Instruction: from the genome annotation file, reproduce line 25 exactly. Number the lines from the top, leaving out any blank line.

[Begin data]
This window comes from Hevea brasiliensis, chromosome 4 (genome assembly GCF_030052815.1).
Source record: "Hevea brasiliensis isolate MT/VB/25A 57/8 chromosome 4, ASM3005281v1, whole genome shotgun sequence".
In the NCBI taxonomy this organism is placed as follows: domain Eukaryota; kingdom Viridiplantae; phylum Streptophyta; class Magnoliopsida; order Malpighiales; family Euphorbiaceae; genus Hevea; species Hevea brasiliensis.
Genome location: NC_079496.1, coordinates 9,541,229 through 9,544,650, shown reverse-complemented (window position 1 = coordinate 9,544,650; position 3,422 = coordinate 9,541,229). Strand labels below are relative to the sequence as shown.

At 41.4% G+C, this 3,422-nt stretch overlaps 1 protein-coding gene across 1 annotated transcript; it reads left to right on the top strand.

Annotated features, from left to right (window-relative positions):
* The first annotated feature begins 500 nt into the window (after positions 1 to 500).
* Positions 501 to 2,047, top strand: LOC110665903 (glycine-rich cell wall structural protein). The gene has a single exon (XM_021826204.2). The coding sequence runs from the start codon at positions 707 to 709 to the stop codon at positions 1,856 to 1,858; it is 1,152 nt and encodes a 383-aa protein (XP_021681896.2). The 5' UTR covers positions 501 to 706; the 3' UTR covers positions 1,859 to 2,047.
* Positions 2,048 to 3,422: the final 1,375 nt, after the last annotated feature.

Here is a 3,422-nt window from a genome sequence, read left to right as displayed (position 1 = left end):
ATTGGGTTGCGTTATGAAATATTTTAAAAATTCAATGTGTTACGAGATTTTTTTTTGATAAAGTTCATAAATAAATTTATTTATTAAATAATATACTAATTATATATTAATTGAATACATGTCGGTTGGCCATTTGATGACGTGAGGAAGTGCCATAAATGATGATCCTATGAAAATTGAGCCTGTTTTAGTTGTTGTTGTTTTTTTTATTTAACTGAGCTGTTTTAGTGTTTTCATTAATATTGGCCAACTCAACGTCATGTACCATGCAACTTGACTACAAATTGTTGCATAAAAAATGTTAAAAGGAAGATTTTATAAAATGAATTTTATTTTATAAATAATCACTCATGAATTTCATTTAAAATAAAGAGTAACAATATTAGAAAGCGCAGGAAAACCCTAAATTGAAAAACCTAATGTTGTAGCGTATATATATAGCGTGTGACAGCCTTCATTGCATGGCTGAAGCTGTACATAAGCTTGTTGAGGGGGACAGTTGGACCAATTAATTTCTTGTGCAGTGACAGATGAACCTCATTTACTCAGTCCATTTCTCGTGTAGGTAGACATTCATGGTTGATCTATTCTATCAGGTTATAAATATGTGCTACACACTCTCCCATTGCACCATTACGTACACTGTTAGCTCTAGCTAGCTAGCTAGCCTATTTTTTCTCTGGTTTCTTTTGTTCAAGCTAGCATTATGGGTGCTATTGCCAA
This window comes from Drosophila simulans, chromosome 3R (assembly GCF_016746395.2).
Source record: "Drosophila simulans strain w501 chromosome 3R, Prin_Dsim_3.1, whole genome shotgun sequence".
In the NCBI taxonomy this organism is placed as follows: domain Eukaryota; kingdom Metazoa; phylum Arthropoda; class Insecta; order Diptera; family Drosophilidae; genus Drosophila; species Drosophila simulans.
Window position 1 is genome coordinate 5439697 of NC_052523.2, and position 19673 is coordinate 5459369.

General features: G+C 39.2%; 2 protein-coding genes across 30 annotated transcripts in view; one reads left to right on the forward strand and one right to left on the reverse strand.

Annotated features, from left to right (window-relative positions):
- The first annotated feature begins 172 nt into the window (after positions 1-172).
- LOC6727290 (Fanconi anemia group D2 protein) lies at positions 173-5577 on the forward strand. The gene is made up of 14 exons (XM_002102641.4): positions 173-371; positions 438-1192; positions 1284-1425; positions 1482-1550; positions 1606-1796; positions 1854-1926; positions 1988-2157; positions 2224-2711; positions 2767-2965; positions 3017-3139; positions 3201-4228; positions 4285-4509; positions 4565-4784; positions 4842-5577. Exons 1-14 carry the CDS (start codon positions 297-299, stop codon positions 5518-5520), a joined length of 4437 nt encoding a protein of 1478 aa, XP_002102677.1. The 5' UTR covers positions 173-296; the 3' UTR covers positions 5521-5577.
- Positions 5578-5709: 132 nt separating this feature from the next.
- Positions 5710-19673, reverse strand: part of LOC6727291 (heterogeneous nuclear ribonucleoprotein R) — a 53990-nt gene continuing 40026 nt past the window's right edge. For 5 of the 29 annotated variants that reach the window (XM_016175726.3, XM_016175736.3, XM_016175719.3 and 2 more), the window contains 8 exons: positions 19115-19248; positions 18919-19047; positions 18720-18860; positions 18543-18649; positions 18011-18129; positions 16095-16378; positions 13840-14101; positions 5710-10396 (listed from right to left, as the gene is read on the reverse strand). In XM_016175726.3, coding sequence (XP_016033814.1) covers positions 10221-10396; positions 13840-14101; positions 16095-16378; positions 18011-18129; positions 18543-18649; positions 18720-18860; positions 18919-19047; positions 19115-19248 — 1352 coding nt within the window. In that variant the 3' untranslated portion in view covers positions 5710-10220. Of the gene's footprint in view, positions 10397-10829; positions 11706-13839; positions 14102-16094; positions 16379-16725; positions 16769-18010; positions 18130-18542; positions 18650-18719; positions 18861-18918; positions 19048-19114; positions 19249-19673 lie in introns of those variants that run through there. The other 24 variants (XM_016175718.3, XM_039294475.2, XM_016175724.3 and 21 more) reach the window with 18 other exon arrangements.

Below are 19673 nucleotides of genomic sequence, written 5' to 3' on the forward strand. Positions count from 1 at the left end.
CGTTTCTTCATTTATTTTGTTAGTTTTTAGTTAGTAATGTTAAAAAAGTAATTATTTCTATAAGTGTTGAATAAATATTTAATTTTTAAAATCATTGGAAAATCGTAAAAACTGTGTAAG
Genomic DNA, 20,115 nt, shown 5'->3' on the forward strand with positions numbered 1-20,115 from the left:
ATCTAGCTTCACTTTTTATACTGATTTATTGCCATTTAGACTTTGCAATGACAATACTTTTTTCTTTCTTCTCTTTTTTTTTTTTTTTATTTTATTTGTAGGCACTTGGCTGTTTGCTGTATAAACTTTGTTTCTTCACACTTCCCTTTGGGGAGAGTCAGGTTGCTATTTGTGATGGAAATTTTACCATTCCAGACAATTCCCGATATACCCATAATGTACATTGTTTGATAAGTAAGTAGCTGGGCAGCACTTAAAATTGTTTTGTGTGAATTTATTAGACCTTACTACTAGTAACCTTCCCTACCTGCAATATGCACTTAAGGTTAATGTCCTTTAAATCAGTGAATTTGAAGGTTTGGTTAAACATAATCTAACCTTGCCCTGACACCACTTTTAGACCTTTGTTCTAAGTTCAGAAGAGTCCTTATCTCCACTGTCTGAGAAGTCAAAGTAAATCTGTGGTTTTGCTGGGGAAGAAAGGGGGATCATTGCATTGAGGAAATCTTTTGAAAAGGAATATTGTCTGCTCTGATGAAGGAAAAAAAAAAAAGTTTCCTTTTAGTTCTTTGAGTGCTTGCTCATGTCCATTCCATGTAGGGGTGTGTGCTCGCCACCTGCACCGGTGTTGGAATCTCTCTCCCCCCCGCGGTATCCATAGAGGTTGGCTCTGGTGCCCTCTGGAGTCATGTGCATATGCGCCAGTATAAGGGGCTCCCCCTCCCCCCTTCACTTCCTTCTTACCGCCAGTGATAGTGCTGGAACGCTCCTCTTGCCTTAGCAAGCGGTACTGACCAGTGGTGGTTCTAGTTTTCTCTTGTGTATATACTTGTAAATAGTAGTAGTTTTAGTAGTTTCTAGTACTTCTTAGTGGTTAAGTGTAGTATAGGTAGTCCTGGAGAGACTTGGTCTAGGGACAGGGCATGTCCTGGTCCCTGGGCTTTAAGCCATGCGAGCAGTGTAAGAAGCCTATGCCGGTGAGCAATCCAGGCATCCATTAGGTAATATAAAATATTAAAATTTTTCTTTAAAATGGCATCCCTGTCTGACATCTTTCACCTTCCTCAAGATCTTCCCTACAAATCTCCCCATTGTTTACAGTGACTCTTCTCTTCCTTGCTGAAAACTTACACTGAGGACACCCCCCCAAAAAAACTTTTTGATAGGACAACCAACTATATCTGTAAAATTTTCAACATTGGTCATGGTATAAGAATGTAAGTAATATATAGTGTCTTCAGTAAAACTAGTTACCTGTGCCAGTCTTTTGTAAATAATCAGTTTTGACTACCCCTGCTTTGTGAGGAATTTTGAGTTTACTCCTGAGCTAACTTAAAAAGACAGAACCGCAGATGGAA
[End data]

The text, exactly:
ATCTAGCTTCACTTTTTATACTGATTTATTGCCATTTAGACTTTGCAATGACAATACTTTTTTCTTTCTTCTCTTTTTTTTTTTTTTTATTTTATTTGTAGGCACTTGGCTGTTTGCTGTATAAACTTTGTTTCTTCACACTTCCCTTTGGGGAGAGTCAGGTTGCTATTTGTGATGGAAATTTTACCATTCCAGACAATTCCCGATATACCCATAATGTACATTGTTTGATAAGTAAGTAGCTGGGCAGCACTTAAAATTGTTTTGTGTGAATTTATTAGACCTTACTACTAGTAACCTTCCCTACCTGCAATATGCACTTAAGGTTAATGTCCTTTAAATCAGTGAATTTGAAGGTTTGGTTAAACATAATCTAACCTTGCCCTGACACCACTTTTAGACCTTTGTTCTAAGTTCAGAAGAGTCCTTATCTCCACTGTCTGAGAAGTCAAAGTAAATCTGTGGTTTTGCTGGGGAAGAAAGGGGGATCATTGCATTGAGGAAATCTTTTGAAAAGGAATATTGTCTGCTCTGATGAAGGAAAAAAAAAAAAGTTTCCTTTTAGTTCTTTGAGTGCTTGCTCATGTCCATTCCATGTAGGGGTGTGTGCTCGCCACCTGCACCGGTGTTGGAATCTCTCTCCCCCCCGCGGTATCCATAGAGGTTGGCTCTGGTGCCCTCTGGAGTCATGTGCATATGCGCCAGTATAAGGGGCTCCCCCTCCCCCCTTCACTTCCTTCTTACCGCCAGTGATAGTGCTGGAACGCTCCTCTTGCCTTAGCAAGCGGTACTGACCAGTGGTGGTTCTAGTTTTCTCTTGTGTATATACTTGTAAATAGTAGTAGTTTTAGTAGTTTCTAGTACTTCTTAGTGGTTAAGTGTAGTATAGGTAGTCCTGGAGAGACTTGGTCTAGGGACAGGGCATGTCCTGGTCCCTGGGCTTTAAGCCATGCGAGCAGTGTAAGAAGCCTATGCCGGTGAGCAATCCAGGCATCCATTAGGTAATATAAAATATTAAAATTTTTCTTTAAAATGGCATCCCTGTCTGACATCTTTCACCTTCCTCAAGATCTTCCCTACAAATCTCCCCATTGTTTACAGTGACTCTTCTCTTCCTTGCTGAAAACTTACACTGAGGACACCCCCCCAAAAAAACTTTTTGATAGGACAACCAACTATATCTGTAAAATTTTCAACATTGGTCATGGTATAAGAATGTAAGTAATATATAGTGTCTTCAGTAAAACTAGTTACCTGTGCCAGTCTTTTGTAAATAATCAGTTTTGACTACCCCTGCTTTGTGAGGAATTTTGAGTTTACTCCTGAGCTAACTTAAAAAGACAGAACCGCAGATGGAA